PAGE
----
Connecting the Connectors: Takeaways from TM Forum

Connecting the Connectors: Takeaways from TM Forum

The Digital Transformation World Series, an event for network and digital service providers, demonstrated the telecommunication industry’s capacity for change.

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Connecting the Connectors: Takeaways from TM Forum

Steffen Roehn is a Bain partner and chairman of the board of TM Forum. Nik Willetts is CEO of TM Forum.

It’s rare that an industry event itself serves as tangible proof of that industry’s resilience, but that is the case with this year’s Digital Transformation World Series, an annual gathering of network and communications service providers, technology suppliers, consultancies, and systems integrators hosted by TM Forum. This year’s event underwent a massive transformation in the face of the Covid-19 pandemic, shifting from three global in-person events with 5,000 participants to a virtual digital series with more than 12,000 participants from 151 countries that is being held over the course of five weeks.

As chair of the TM Forum board and CEO of TM Forum, respectively, we can imagine few more powerful examples of the critical role played by the network and communications industry as a backbone for digital society.

At roughly the halfway mark in the ongoing series, which will conclude on November 12, three clear takeaways have emerged from the sessions and discussions so far.

The pandemic has acted as a positive catalyst for change in the telecom industry. It has instilled a new understanding of the industry’s core purpose. As Sigve Brekke, CEO of Telenor Group, put it, “We connect to what matters most.” At the same time, the industry has surprised itself, both with how well it has been able to navigate the pandemic to date as well as with what it can accomplish under extreme pressure. In multiple sessions, expressions of sentiments such as “we did in two days what would previously have taken two years” have reinforced confidence that transformation and innovation are possible within the industry, both now and beyond the crisis.

Several providers offered examples of rapid and radical efforts to unlock adjacencies and innovate based on immediate customer needs in both business-to-business and business-to-consumer markets. And in private conversations, many shared that these efforts have already yielded positive financial results. Platform business models also are back in vogue: There is a clear recognition that ecosystem economics and horizontal plays will be a critical part of future growth plans.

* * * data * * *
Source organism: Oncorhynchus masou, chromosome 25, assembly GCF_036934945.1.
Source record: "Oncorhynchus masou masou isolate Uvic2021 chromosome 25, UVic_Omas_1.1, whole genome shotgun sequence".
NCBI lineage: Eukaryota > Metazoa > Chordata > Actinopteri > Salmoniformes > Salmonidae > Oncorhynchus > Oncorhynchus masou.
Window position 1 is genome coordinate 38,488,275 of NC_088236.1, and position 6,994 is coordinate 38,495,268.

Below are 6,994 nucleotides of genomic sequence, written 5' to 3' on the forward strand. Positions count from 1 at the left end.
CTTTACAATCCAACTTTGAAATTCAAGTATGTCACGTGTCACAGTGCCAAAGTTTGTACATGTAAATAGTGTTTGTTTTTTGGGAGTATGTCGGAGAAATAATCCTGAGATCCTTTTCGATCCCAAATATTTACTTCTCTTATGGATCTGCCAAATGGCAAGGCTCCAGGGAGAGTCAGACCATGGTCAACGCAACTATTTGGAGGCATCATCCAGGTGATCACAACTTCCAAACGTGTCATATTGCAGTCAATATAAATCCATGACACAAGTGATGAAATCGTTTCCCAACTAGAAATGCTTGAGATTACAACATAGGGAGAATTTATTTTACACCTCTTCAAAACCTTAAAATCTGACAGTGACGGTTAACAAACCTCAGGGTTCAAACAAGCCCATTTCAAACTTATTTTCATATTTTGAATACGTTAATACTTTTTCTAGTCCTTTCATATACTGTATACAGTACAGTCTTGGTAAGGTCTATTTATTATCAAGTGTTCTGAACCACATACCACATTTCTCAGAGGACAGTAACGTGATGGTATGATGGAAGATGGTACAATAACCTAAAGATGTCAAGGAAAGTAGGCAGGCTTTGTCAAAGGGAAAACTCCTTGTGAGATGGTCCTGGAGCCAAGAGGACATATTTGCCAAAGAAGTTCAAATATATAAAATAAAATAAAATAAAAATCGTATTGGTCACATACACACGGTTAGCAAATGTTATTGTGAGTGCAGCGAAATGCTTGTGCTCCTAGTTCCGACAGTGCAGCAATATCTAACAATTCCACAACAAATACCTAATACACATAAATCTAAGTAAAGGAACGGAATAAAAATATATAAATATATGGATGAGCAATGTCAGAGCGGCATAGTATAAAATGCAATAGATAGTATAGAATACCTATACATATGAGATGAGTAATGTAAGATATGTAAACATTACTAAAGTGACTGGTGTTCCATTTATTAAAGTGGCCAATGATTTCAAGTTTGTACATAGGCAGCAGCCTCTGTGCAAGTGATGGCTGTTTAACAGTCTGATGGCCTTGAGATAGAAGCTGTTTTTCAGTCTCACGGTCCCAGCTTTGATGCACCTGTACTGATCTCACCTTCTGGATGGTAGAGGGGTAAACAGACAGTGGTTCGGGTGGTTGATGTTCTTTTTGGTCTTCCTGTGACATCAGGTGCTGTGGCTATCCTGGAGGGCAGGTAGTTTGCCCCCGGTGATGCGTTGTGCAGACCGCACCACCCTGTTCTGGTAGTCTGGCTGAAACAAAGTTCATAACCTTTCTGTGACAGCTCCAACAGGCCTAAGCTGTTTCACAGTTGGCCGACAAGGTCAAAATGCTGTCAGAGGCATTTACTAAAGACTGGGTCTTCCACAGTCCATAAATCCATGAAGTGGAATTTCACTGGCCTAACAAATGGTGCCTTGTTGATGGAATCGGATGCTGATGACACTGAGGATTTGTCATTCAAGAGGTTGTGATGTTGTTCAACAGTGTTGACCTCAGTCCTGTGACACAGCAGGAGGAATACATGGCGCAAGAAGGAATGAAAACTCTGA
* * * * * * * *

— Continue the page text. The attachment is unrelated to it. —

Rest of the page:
Technology is front and center again—and for the right reasons. It was evident in executive sessions that the links among technology, innovation and business agility are a topic for both boardrooms and CEOs. In session after session, chief technology information officers (CTIOs) were outspoken about the need for radical change in technology procurement, partnering, open architecture and governance. At the same time, web scale—that is, leveraging public and multicloud resources to cost effectively run IT and network workloads—has become a broadly accepted solution. So, while companies remain wary of edge and adjacent opportunities, web scale looks here to stay.

Not coincidentally, a new breed of chief information officers and CTIOs are emerging—namely, executives who are savvy about both business and technology, customer centric, and taking leadership roles when it comes to innovation and new services.

People and culture have never been more important. While talent and culture are critical in most industries, the telecommunications industry has seen recent efforts to transform cultures and ways of working validated by the pandemic. The companies that navigated the crisis the best appear to be the ones that are most mature when it comes to upskilling, ways of working and cultural transformation. They report a rapid flattening of the organization, faster decision making and less bureaucracy.

At the same time, much remains to be done: The TM Forum’s sessions included open, honest conversations about the need for greater diversity and clearer recognition of the link between improved diversity and a better ability to deliver on customer needs.

Of course, “what next?” remains an open question. Can advances in culture and ways of working be sustained while navigating the here-and-now challenges of building new teams and getting back to the office?

Much also remains to be seen, but we find it heartening that, amid the ongoing tragedy of a global pandemic, so many people around the globe could still come together and collaborate by virtue of the technologies that they are developing—a microcosm of the digital society of tomorrow that they are helping to build today.

Learn more about Bain at TM Forum or join the conversation at the Digital Transformation World Series, which runs through November 12, 2020.


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